We have now demonstrated a new application of BACs – a reliable method to create RNAi-resistant transgenes by expressing murine bacterial artificial chromosomes in human cells. To facilitate selection of the cells expressing the transgene a selectable marker had to be placed onto the BAC, which was done by recombination.

BAC recombination

Conventional cloning methods greatly rely on the disposition of restriction endonuclease cleavage sites to ligate DNA molecules. But in long DNA fragments the frequent occurrence of cleavage sites limits the size of the DNA fragment that can be manipulated to less than ca. 20kb.22

DNA engineering strategies relying on homologous recombination to alleviate the limitations of the use of restriction enzymes and allow a wide range of DNA modifications at any chosen position and unlimited by fragment size (reviewed by Muyrers et al.23). A flexible assay for DNA manipulations on the basis of homologous recombination between linear and circular DNA has been developed in Escherichia coli. Here, the integration site is defined through homologous regions, which are stretches of DNA shared by the DNA molecules that recombine. For efficient recombination homologous arms of only 35 to 60 nucleotides are required.13 Since these regions can be selected at will, there is no limitation in the position of the modification. Thus, homologous arms are short enough to be made by oligonucleotide synthesis and are subsequently attached to the DNA fragment via polymerase chain reaction (PCR). This results in a linear PCR fragment, which exhibits homologous arms on both ends. Because homologous recombination events are rare, an antibiotic-resistant gene is included in the PCR fragment. Therefore, cells carrying the recombinant are easily identified through a selection procedure.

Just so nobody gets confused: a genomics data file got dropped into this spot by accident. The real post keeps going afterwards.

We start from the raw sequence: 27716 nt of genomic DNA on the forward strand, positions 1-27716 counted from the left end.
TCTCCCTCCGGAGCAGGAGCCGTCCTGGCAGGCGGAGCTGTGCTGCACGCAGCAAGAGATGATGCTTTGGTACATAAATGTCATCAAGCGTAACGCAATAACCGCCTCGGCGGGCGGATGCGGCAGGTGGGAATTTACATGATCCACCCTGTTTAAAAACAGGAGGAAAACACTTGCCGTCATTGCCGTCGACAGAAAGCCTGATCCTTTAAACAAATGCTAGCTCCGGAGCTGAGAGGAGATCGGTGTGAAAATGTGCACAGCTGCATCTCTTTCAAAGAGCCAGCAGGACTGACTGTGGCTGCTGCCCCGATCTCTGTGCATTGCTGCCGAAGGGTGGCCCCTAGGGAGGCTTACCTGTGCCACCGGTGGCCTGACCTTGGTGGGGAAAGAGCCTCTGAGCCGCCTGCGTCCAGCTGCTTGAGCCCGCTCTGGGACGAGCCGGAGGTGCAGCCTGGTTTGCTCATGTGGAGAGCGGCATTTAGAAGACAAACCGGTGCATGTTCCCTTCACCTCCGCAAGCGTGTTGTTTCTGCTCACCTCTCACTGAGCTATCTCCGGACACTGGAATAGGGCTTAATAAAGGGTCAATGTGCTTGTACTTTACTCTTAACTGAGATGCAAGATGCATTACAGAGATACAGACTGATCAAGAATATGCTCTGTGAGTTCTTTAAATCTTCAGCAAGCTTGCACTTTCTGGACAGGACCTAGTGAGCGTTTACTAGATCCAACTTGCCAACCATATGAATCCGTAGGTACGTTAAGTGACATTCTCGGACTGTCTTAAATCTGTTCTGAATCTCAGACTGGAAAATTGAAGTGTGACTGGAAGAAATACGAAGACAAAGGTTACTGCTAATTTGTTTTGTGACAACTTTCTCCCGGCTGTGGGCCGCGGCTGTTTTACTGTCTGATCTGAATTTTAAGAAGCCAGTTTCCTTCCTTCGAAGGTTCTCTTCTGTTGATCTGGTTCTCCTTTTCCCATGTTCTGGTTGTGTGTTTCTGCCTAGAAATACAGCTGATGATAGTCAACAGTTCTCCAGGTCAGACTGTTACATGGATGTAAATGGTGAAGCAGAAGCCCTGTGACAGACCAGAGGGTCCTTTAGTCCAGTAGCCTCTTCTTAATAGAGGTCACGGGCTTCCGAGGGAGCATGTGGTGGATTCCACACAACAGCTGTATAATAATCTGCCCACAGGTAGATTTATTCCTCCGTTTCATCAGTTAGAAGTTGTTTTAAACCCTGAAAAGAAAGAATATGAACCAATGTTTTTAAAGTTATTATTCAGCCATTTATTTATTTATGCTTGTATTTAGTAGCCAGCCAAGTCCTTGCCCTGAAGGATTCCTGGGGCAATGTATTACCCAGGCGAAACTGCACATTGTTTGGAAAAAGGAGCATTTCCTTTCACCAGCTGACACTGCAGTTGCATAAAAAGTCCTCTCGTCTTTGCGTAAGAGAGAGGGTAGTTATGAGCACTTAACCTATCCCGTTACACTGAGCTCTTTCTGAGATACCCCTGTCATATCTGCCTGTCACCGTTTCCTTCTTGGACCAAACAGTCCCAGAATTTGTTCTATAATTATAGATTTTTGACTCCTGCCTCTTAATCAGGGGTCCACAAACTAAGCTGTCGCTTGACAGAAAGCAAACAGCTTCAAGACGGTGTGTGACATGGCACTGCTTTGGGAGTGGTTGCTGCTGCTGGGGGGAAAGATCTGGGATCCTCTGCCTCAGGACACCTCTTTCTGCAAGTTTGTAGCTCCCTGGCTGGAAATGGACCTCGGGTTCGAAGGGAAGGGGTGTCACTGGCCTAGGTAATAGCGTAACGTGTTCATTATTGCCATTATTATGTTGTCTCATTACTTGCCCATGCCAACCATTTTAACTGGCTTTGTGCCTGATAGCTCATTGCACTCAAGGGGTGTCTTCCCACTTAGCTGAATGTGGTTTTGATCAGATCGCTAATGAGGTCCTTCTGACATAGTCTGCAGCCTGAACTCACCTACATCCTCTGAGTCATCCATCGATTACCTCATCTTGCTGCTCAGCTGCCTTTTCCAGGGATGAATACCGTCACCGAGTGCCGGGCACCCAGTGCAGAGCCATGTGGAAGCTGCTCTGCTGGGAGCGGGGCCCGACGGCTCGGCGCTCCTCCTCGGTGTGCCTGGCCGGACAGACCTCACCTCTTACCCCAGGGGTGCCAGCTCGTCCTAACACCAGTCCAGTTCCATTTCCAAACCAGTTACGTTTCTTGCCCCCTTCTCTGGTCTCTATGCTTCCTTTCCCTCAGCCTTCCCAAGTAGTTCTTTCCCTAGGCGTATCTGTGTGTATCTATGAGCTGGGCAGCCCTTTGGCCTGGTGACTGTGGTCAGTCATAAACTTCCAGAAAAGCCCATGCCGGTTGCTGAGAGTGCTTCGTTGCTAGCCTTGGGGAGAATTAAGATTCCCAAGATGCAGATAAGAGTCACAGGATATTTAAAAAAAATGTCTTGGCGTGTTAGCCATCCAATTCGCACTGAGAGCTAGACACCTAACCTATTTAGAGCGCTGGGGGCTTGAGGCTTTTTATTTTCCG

In a first round, a plasmid carrying the genes of the recombinases RecE and RecT is introduced into the cells. After inducing the L-Arabinose-sensitive promoter24, both proteins interact with each other and function via a double strand break repair mechanism25, whereas RecE is a 5’-3’ exonuclease and RecT a DNA annealing protein26. Since a pSC101 temperature-sensitive origin27 is used to express these proteins, a temperature shift simply eliminates their plasmids after side-specific recombination took place. The efficiencies achieved with this so called ‘ET cloning’ or ‘recombineering’ are consistently high and typically more than 80% of the candidates are correctly recombined.25

BACs and RNAi rescue experiments

A successful rescue experiment is based on the fact that an RNAi resistant version of the target gene is expressed in the cells, reversing the induced phenotype. We tested a new approach by introducing BACs encoding orthologous genes from a closely related species. RNAi resistance of these transgenes was achieved by using BACs encoding mouse not human genes. Mouse homologous are currently known for more than 99% of the human genes.28 They exhibit large homologies to human proteins, but sufficiently differ on DNA levels. Therefore, in a cell that additionally expresses a mouse orthologous, RNAi will only run down the human transcript. Mouse proteins are very likely to function in a human environment and hence they are able to replace a human protein depleted by RNAi. Furthermore, this cross-species strategy confers RNAi resistance to the transgenes without the need to introduce point mutations.